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San Francisco, the width thereof to be sixty feet from Harrison Street to the northeasterly line of Seventh Street, and 110 feet from the northeasterly line of Seventh to the city front,' and in lieu thereof there was inserted the following: lying easterly of the northeasterly line of Seventh Street, the width thereof to be 140 feet.'" 5. Amended by Stats. 1909, p. 448. 6. By Stats. 1913, p. 538.
§ 2350. Penalty for felling trees into public waters. Whoever cuts or causes to be cut down any tree, so that it falls into any stream or other waters declared by statute to be a public way, and does not remove it therefrom within twenty-four hours thereafter, is liable to a penalty of five dollars for each tree.
Malicious injuries to public highways, private ways, and bridges, punishment for: Pen. Code, $ 588.
Causing obstruction to navigation by throwing ballast overboard, or otherwise, is misdemeanor: Pen. Code, $ 613.
Legislation § 2350. Enacted March 12, 1872. $ 2351. Napa Creeks declared navigable. [Repealed 1907; Stats. 1907,
Legislation & 2351. 1. Added by Code Amdts. 1877–78, p. 45. 2. Repealed by Stats. 1907, p. 596. See supra, Legislation § 2349, for code commissioner's note.
§ 2379. Penalties, how recovered. $ 2360. Steamers meeting. When steamers meet each must turn to the right, so as to pass without interference.
Rules of navigation, collisions from breach of, etc.: Civ. Code, $$ 970– 973.
Actions against steamers, vessels, and boats: Code Civ. Proc., $$ 813827.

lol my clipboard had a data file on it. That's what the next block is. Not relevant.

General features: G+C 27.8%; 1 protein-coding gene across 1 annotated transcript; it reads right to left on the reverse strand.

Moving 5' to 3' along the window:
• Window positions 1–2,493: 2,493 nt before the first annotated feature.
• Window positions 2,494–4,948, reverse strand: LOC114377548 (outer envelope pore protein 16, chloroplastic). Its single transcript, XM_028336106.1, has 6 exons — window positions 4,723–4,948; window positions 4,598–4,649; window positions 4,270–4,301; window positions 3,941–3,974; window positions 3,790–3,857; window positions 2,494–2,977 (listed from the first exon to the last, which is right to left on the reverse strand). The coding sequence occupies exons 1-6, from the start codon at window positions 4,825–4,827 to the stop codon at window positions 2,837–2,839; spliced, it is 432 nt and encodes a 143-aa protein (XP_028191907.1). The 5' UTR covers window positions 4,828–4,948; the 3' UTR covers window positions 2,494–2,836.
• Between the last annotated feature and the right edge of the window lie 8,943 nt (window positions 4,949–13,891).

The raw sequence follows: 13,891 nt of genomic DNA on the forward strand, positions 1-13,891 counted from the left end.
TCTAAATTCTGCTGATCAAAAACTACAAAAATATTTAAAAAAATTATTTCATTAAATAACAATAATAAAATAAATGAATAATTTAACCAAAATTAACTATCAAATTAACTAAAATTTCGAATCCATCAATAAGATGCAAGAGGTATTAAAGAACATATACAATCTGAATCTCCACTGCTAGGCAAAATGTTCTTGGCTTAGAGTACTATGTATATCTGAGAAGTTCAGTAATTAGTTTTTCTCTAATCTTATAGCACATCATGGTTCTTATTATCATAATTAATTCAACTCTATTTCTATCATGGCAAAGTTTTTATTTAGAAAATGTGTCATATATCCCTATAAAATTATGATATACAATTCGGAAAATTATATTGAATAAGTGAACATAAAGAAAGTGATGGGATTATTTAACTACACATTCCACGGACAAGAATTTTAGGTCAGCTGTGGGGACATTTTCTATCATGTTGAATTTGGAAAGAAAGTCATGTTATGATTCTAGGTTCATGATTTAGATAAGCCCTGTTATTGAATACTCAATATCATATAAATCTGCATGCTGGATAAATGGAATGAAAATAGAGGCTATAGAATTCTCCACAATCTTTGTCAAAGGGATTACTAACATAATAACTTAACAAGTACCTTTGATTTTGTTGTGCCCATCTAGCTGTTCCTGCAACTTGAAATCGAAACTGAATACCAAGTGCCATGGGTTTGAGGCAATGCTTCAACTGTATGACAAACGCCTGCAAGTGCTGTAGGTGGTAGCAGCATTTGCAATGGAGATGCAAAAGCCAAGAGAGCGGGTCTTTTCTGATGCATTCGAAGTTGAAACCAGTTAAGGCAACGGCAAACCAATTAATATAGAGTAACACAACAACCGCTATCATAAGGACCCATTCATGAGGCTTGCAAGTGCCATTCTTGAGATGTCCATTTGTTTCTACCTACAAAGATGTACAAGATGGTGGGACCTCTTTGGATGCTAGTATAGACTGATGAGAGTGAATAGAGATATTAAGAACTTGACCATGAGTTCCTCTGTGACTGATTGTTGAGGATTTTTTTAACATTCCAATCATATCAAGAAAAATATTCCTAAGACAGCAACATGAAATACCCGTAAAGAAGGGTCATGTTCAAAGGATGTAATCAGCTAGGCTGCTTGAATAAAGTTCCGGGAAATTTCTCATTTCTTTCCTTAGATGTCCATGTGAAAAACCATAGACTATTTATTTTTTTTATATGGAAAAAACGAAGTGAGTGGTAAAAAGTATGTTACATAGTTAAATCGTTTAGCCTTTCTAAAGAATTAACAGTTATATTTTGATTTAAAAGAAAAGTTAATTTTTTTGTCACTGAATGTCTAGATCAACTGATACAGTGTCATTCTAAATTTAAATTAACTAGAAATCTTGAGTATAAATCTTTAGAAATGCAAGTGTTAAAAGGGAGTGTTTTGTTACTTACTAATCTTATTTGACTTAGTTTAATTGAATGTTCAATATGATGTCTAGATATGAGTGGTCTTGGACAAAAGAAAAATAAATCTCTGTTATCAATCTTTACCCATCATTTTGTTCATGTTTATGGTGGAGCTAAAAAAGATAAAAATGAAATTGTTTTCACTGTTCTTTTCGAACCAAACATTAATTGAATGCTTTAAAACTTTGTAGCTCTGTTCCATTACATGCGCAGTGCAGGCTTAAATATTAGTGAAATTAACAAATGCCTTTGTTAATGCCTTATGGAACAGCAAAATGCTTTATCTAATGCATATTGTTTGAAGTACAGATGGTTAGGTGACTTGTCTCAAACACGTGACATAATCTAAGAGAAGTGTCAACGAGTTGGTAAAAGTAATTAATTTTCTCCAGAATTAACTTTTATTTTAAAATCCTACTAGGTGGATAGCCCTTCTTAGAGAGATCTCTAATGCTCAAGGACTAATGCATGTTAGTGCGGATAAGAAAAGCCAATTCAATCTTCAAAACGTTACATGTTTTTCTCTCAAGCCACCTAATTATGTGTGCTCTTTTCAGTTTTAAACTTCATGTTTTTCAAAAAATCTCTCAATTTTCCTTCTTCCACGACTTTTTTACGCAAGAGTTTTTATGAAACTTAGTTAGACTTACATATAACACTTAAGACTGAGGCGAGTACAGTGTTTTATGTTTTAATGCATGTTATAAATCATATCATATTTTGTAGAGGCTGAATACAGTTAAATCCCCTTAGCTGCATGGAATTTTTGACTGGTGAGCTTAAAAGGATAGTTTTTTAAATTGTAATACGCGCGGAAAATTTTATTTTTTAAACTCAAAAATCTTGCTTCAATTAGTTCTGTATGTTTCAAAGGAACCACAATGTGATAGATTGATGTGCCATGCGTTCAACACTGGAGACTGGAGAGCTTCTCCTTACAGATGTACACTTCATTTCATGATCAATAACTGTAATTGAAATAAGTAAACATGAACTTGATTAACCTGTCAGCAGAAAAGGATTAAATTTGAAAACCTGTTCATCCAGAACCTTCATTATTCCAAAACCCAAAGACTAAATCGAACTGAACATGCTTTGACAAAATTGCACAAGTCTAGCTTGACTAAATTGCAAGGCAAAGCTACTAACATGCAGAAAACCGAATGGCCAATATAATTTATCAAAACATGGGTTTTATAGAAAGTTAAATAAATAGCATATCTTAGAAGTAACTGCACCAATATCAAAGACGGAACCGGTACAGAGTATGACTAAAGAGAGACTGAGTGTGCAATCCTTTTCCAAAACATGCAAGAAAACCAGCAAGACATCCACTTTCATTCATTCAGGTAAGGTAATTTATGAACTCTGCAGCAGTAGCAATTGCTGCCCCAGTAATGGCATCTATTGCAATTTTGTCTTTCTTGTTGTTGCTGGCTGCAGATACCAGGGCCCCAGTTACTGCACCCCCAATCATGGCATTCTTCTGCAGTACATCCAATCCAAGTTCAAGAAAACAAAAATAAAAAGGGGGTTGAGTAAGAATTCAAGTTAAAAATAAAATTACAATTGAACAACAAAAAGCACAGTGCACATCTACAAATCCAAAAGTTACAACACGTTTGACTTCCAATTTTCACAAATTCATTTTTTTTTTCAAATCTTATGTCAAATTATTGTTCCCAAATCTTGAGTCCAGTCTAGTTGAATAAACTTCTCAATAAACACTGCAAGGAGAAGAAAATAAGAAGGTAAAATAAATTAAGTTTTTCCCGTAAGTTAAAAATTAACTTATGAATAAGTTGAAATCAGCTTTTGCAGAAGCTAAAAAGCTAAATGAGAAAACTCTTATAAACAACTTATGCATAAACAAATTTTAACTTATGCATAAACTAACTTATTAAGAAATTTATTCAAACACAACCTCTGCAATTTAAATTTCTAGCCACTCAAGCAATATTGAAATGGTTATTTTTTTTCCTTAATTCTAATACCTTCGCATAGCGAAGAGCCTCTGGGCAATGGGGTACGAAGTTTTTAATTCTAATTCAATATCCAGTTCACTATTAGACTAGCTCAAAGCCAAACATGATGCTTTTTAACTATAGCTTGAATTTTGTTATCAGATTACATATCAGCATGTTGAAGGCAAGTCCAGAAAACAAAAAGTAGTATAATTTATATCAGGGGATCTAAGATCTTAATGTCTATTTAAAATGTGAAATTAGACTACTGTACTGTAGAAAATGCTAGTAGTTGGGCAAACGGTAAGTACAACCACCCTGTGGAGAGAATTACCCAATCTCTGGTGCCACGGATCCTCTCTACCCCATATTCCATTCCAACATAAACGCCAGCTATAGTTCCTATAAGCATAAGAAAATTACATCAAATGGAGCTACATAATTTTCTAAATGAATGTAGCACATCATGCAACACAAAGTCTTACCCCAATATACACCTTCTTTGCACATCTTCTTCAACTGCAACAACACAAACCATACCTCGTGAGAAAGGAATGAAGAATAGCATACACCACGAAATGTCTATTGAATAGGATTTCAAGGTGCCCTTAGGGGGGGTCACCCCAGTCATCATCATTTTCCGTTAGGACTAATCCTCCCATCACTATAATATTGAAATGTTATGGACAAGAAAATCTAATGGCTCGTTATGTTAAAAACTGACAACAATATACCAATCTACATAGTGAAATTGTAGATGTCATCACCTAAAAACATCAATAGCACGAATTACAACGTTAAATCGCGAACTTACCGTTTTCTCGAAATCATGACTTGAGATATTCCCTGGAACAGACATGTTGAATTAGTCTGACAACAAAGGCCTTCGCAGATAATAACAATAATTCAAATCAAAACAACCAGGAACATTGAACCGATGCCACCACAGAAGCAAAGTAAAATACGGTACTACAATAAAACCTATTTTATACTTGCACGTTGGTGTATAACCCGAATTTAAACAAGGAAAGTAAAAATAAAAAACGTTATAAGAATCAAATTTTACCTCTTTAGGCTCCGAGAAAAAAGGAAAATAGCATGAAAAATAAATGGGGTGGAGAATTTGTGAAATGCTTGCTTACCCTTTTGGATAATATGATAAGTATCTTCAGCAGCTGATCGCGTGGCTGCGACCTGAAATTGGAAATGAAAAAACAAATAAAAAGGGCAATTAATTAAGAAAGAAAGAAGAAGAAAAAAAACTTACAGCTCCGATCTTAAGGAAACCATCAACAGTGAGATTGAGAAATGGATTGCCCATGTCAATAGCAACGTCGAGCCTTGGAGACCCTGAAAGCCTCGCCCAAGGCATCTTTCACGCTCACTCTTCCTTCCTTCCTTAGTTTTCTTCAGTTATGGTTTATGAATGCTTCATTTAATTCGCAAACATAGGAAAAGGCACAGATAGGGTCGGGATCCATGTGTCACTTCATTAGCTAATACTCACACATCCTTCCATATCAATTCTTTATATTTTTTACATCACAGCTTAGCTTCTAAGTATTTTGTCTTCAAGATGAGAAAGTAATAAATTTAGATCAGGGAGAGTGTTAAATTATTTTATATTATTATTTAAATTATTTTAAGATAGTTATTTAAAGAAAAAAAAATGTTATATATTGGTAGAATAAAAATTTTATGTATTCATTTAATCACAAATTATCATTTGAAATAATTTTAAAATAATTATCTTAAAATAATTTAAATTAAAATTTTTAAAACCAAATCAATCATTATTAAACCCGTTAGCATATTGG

Legislation § 2360. Enacted March 12, 1872. $ 2361. Landing and receiving passengers by small boat. When a passenger is to be landed from a steamer by means of a small boat, he must not be suffered to get into it until it is completely afloat and wholly disengaged from the steamer, except by the painter,
Legislation § 2361. Enacted March 12, 1872. § 2362. Lines used for landing not to be drawn by machinery. No line used for the purpose of landing or receiving passengers must be attached in any way to the machinery of any steamer, nor must the small boat used for such purpose be hauled in by means of such machinery.
Legislation § 2362. Enacted March 12, 1872. § 2363. The engine to be stopped. During the landing and receiving of a passenger, and the going and returning of the small boat for the purpose, the engine must be stopped, and must not be put in motion, except to give sufficient force to keep the steamer in a proper direction and safe position.
Legislation § 2363. Enacted March 12, 1872. § 2364. Boats, oars, and signals. In every small boat there must be kept a good and suitable pair of oars; and in the night-time a signal, by means of a horn or trumpet, must be given to the steamer from the small boat, when having landed or received its passengers, it is ready to leave the shore.